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Unknown amount of drug evidence missing from IMPD Property Room

WRTV The Indy Channel, rtv6ABC,
BYLINE: Jack Rinehart

Indianapolis, IN

Discarded cocaine latest in property room problems

INDIANAPOLIS - Metro police are dealing with yet another crisis in the handling of evidence after a quantity of narcotics in pending criminal trials has been inadvertently tossed out from the property room.

IMPD Chief Rick Hite told RTV6 an unknown amount of narcotics was accidentally disposed of during a conversion from the old processing system to a more modern and technologically advanced accounting system.

The department remains in recovery mode, trying to determine the quantity of narcotics and the number of cases threatened by the mishandling of cocaine evidence.

"This would be a serious problem if drug evidence has been destroyed or tossed out," said defense attorney Jack Crawford. "Every lawyer that represents a client charged with a drug offense is going to inquire whether the evidence against his client still exists."

Crawford said juries like to see narcotics evidence, and any defense attorney with a client facing drug charges can ask for their own analysis of the now-missing drugs.

Hite said the cases against accused drug offenders could be salvaged with logs of evidence, including photos and hand-written notes detailing the drugs.

The drug evidence was discarded in October, the same period of time when convicted Metro police officer David Bisard went on trial for drunk driving. Defense lawyers in that case were highly critical of the IMPD Property Room for mishandling Bisard's blood alcohol vials.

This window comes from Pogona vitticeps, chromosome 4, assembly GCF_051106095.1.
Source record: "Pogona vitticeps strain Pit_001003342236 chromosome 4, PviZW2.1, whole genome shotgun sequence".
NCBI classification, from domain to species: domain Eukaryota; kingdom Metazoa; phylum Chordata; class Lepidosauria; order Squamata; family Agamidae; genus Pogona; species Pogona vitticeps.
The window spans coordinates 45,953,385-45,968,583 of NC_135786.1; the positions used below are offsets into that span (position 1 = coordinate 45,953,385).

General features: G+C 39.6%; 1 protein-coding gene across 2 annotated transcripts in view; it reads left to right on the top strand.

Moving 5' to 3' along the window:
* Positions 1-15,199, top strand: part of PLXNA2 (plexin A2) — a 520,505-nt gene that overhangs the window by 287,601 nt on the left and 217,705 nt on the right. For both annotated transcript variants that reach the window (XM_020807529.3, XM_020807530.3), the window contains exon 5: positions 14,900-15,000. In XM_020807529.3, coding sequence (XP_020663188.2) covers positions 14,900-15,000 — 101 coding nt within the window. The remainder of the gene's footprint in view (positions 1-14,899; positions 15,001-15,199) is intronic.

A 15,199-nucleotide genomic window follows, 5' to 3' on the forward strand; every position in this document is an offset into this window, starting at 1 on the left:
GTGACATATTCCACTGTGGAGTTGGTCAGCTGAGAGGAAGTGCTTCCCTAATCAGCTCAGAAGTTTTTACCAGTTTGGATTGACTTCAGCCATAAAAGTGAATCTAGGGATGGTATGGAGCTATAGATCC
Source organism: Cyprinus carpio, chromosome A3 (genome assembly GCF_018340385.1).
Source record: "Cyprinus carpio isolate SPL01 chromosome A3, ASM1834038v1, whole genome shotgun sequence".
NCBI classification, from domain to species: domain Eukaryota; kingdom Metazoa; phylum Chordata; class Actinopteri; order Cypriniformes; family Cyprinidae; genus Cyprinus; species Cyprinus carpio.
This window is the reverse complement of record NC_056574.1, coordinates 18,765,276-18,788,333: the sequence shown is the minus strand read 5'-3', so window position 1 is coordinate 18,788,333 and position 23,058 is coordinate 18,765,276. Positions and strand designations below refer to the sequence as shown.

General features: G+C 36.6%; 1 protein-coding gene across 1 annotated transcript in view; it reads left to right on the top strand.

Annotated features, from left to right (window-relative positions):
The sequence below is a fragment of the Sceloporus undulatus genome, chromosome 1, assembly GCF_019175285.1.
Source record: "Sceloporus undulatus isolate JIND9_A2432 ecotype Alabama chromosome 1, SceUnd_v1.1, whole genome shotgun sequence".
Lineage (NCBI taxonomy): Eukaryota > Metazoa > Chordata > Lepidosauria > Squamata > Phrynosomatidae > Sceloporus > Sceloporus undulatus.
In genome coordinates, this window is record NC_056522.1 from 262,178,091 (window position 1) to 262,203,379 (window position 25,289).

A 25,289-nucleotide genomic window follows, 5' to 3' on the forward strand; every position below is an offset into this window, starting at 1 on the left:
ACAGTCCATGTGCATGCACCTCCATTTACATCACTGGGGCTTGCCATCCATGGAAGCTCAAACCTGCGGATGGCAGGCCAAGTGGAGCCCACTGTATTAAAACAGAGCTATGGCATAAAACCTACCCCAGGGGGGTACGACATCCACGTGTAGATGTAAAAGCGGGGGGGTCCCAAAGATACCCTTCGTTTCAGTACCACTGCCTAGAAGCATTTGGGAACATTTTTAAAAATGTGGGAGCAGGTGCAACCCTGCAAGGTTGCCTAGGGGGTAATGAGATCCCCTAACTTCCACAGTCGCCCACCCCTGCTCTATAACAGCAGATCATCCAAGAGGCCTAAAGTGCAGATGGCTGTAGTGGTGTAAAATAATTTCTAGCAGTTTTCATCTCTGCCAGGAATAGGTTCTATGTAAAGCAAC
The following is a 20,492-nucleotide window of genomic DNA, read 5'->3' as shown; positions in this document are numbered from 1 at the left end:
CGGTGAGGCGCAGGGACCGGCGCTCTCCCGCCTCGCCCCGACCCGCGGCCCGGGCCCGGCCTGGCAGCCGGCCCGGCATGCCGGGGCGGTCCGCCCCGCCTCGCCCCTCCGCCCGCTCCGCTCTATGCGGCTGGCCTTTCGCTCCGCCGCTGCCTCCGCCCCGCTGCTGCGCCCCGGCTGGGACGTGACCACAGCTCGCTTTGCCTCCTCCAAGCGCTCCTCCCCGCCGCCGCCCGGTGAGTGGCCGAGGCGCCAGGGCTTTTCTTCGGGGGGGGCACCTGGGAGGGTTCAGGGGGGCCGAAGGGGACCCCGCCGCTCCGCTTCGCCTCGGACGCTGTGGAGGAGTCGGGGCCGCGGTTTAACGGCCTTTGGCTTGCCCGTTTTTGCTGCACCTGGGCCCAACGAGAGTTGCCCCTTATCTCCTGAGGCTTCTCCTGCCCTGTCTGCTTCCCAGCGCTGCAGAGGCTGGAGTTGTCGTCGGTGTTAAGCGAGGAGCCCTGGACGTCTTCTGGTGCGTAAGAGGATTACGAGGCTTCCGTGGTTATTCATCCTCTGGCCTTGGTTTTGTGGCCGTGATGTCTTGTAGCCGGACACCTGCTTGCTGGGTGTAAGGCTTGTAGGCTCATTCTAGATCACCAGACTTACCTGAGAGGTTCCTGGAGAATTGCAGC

Hite said he and Public Safety Director Troy Riggs are working with the head of the Marion County Crime Lab and one of the city's efficiency experts to iron out the property room issues and get it back on track.

Marion County Prosecutor Terry Curry released a statement to RTV6 saying that his office is in the process of determining what impact, if any, the destruction of this evidence has on pending cases.

In at least one case, the missing drug evidence had no impact on prosecutors' ability to get a conviction.

"Our deputy prosecutors were still able to secure a jury conviction in a drug case last week, where evidence was unavailable because it had been destroyed. We are confident that Director Riggs and Chief Hite will address the issue," Curry said in a statement.

The IMPD property room is manned solely by civilian employees and contains millions of dollars' worth of firearms, narcotics and assorted other evidence.

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